Can Social Media Evidence be Self-Authenticating?
As noted in the Tip of the Night for December 16, 2016, in December 2017 Federal Rule of Evidence 902 will be amended so that documentation generated by computer can be considered self-authenticating. There has been some speculation that social media evidence may be regarded as self-authenticating. In United States v. Browne, 834 F.3d 403 (3d Cir. 2016), the Third Circuit ruled that Facebook chats that a defendant convicted of child pornography and sexual offenses exchanged with with minors were not self-authenticating.
In this case Facebook chat logs were entered into evidence with a certificate of authenticity. The certifying custodian stated that the records were kept by Facebook, "in the course of regularly conducted activity as a regular practice." The government argued that the records were authenticated under FRE 902(11), as "Certified Domestic Records of a Regularly Conducted Activity. The Third Circuit decided that this was not the case.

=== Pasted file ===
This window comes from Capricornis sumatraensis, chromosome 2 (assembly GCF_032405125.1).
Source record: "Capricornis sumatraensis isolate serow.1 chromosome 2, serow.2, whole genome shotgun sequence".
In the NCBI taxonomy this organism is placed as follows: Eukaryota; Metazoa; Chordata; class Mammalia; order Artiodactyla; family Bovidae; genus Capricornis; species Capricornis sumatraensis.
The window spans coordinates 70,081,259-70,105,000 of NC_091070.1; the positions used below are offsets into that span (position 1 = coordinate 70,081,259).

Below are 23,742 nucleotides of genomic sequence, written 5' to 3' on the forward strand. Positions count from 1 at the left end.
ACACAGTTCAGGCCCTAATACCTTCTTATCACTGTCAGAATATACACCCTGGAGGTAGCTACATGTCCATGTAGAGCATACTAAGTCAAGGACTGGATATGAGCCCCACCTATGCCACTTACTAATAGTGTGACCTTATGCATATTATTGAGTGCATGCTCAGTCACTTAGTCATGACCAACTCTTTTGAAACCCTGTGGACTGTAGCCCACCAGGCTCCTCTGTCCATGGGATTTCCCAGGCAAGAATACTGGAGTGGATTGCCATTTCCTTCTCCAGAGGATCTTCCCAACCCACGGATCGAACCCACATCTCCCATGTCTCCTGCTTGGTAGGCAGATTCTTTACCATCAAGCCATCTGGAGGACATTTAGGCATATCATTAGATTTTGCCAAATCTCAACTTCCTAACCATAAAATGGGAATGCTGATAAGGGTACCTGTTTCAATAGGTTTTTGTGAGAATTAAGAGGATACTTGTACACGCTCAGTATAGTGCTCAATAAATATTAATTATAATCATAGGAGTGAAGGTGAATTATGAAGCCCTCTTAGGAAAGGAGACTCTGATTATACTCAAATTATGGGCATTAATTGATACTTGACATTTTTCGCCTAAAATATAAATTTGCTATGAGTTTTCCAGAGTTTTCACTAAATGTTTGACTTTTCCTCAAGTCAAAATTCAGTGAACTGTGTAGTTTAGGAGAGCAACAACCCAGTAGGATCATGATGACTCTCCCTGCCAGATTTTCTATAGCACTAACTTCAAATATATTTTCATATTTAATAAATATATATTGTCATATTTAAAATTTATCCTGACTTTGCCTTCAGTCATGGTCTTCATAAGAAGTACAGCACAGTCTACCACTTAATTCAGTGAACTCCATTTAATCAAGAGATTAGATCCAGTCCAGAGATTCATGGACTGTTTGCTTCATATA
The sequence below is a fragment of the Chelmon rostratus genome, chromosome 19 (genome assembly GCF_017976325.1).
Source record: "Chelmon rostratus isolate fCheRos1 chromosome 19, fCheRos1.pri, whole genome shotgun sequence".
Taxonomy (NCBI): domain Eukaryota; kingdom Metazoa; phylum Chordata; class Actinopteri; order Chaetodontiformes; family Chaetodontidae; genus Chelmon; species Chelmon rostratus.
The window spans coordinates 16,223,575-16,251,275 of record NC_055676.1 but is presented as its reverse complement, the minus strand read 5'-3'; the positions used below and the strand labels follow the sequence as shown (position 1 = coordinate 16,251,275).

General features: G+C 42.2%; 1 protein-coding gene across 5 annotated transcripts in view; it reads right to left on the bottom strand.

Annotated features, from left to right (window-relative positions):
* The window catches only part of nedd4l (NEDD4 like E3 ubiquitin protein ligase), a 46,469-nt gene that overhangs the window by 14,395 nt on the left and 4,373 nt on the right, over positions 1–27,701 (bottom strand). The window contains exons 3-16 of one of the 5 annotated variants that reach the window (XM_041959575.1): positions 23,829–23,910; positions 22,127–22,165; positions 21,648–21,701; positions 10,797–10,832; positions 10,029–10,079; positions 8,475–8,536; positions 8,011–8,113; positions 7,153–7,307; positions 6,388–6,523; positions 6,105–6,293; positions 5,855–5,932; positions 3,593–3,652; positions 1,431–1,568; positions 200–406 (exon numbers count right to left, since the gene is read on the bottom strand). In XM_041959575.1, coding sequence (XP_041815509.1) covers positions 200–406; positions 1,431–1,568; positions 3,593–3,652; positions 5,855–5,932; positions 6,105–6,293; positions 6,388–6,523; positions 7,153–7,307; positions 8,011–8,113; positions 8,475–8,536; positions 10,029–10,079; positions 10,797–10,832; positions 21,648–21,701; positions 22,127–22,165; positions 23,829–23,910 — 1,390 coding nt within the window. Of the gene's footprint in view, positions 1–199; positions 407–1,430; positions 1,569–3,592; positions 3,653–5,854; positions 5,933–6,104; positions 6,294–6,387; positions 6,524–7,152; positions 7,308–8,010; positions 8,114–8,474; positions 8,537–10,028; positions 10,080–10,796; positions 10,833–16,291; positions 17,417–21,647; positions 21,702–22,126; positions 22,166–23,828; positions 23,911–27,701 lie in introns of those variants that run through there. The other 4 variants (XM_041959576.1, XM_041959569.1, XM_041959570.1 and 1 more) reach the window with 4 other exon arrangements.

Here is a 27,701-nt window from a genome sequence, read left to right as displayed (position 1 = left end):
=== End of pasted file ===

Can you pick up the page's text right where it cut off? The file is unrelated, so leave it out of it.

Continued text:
The court found that social media evidence has to be subjected to a relevance assessment prior to admission. The jury must be able to find by a preponderance of the evidence that the defendants and his victims authored the messages.
The court also found that the Facebook records lacked sufficient indicia of reliability - the records custodian can't rely on the substantive contents of the communications. It can only confirm that communications took place between particular accounts at a particular time. The opinion states that, "Government's position would mean that all electronic information whose storage or transmission could be verified by a third-party service provider would be exempt from the hearsay rules."
The court did find that the messages were admissible because there was more than enough evidence to link the defendant to the chats. Minors involved in communications with the defendant testified about their communications using Facebook. DHS agents confirmed that messages were received from Facebook.